‘‘On June 9, 1999, the state moved to disqualify Mastronardi from representing the defendant in the two cases involving [Rudolph] Snead on the ground that the state intended to call Mastronardi as a witness in the defendant’s capital felony case for the murder of Brown and Clarke.’’ (Footnote altered.) Id., 463–65. After a hearing, the trial court, Thim, J., granted the state’s motion to disqualify Mastronardi, concluding that ‘‘ ‘one of the core issues in the case is . . . [what] knowledge [the defendant] had about Brown’s potential testimony and when and how he obtained that knowledge.’ ’’ Id., 467. Mastronardi then returned the unearned balance of his retainer to the defendant, and the trial court then appointed Attorney Robert Sullivan as assigned counsel to represent the defendant. Id.

‘‘Following a jury trial, the defendant was convicted of all four charges in connection with [two] cases [involving Rudolph Snead] and sentenced to a total effective sentence of 105 years incarceration after the sentence enhancement pursuant to General Statutes § 53-202k was imposed.’’[4] Id., 468. The defendant appealed from the judgment of conviction directly to this court, claiming that, ‘‘in the absence of a compelling need for Mastronardi’s testimony at the trial involving the Brown and Clarke homicides, the trial court improperly granted the state’s motion to disqualify Mastronardi in the [two] cases [involving Rudolph Snead]. The defendant contend[ed] that he was denied his constitutional right to counsel of choice under the state and federal constitutions because the state did not demonstrate a compelling need for Mastronardi’s testimony.’’ Id., 469; see also Wheat v. United States, 486 U.S. 153, 164, 108 S.Ct. 1692, 100 L.Ed.2d 140 (1988); Ullmann v. State, 230 Conn. 698, 716–17, 647 A.2d 324 (1994). This court agreed with the defendant and reversed the judgment of conviction, concluding that the improper disqualification of Mastronardi was structural error requiring a new trial. Peeler I, supra, 265 Conn. 475, 478.

On remand, the trial court, Devlin, J., convened a status conference to determine which attorney would represent the defendant at his new trial, observing that this case was now the oldest matter pending on the judicial district’s docket. Sullivan again entered an appearance on behalf of the defendant as assigned counsel, and appeared with him at that conference, at which Mastronardi also was present. The trial court stated that the defendant now appeared indigent, insofar as the division was representing him, either directly or through assigned counsel, in other pending appeals and habeas corpus matters. In response to the court’s inquiry, Mastronardi stated that he did not ‘‘believe that [he] would be able’’ to represent the defendant, explaining that the defendant had made ‘‘substantial payments toward the trial, ’’ and that ‘‘after my disqualification, I returned all of that money to designated members of his family. So, therefore . . . I’m not holding any trial fee at all anymore, so I would not be in a position at this time to represent [the defendant].’’[5] Sullivan advised the court that the defendant no longer could afford to pay Mastronardi’s private rates because of his indigency, and that Sullivan did not expect the division to be willing to pay for Mastronardi to represent the defendant at those rates. Mastronardi, in turn, stated that he would not represent the defendant at the division’s assigned counsel fee rates. Sullivan then stated that the defendant intended to file a motion asking the court to order the state to fund Mastronardi’s private fee, or, alternatively, to dismiss the charges against the defendant.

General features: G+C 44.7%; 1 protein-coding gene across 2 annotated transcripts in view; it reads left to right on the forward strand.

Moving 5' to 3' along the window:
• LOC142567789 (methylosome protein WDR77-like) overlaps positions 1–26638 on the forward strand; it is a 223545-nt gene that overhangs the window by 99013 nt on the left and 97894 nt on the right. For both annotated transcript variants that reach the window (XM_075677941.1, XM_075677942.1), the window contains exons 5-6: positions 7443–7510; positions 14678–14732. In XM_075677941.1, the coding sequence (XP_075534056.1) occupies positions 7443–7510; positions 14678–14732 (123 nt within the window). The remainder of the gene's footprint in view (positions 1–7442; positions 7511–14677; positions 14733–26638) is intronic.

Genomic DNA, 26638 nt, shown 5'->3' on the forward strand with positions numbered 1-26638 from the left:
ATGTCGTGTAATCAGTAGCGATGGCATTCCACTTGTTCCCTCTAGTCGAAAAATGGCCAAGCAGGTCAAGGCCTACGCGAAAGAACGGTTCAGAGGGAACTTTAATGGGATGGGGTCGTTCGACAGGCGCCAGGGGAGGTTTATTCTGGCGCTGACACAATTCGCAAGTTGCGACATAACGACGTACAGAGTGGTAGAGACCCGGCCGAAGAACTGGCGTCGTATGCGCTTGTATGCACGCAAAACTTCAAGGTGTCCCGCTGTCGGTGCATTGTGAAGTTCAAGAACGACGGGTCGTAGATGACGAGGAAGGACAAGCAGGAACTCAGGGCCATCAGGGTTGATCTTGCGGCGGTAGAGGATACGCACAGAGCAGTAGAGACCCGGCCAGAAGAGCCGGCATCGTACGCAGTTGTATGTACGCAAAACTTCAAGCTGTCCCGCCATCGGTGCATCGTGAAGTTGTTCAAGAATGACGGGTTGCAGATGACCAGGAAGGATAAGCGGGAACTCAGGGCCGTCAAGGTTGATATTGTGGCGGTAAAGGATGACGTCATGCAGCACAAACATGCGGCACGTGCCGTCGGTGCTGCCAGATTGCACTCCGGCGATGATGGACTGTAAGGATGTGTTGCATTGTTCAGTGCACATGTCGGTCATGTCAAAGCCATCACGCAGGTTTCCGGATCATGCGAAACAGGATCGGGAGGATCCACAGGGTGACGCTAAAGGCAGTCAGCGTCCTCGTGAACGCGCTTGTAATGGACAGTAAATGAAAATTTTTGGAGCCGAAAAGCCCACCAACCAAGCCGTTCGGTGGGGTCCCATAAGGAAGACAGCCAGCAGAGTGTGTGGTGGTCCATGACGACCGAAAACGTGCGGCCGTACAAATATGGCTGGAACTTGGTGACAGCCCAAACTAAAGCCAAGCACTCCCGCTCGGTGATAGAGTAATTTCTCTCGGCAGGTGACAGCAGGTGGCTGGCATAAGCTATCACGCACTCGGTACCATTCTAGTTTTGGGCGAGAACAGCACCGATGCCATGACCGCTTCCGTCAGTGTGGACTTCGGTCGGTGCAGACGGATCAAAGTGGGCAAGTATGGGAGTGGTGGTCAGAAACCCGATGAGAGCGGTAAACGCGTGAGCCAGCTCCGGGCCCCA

The defendant subsequently filed that motion, asking the court either to require the state to provide funding for his counsel of choice, or, alternatively, to dismiss the charges against him.[6] At a hearing on that motion, the parties established that the defendant was now indigent and that the division would not pay Mastronardi’s private fee rates for the defendant’s representation.[7]The trial court clarified its understanding that Mastronardi would not accept assigned counsel rates to represent the defendant, and stated that it would not compel him to do so. The trial court then disagreed with the defendant’s claim that he was entitled to have the state pay for Mastronardi to represent him at his retrial, rejecting his argument that not doing so would render the constitutional remedy in this court’s decision in Peeler I ‘‘meaningless’’ because it would mean that this court ‘‘is basically sending [the case] back to have another trial with another counsel not of his choice.’’[8]The trial court denied the defendant’s motion, relying on Caplin & Drysdale, Chartered v. United States, 491 U.S. 617, 109 S.Ct. 2646, 105 L.Ed.2d 528 (1989), to conclude that his argument ‘‘focus[ed] in on one phrase in [Peeler I, supra, 265 Conn. 476] to the exclusion of really a much broader context supported by a lot of law, around the country, that the right to . . . private counsel means the right to privately compensated counsel. That’s our history in America. . . . [U]ntil we had public defenders, that’s how people got [attorneys], they paid for them. And so I do not see the fact that [the defendant’s] economic circumstances have now changed to the point where he’s unable to afford counsel to be a justification for either dismissing-basically not putting him to trial on . . . this case.’’ The trial court further denied the defendant’s request for ‘‘public funding of . . . Mastronardi’s fee, ’’ concluding that Peeler I did not require it. Accordingly, the trial court scheduled the matter for a trial at which Sullivan would represent the defendant.[9]

Subsequently, the case was tried to a jury, which returned a verdict finding the defendant guilty on all counts. The trial court, Kavanewsky, J., then rendered a judgment of conviction in accordance with the jury’s verdict, and sentenced the defendant to a total effective sentence of 105 years imprisonment to be served ...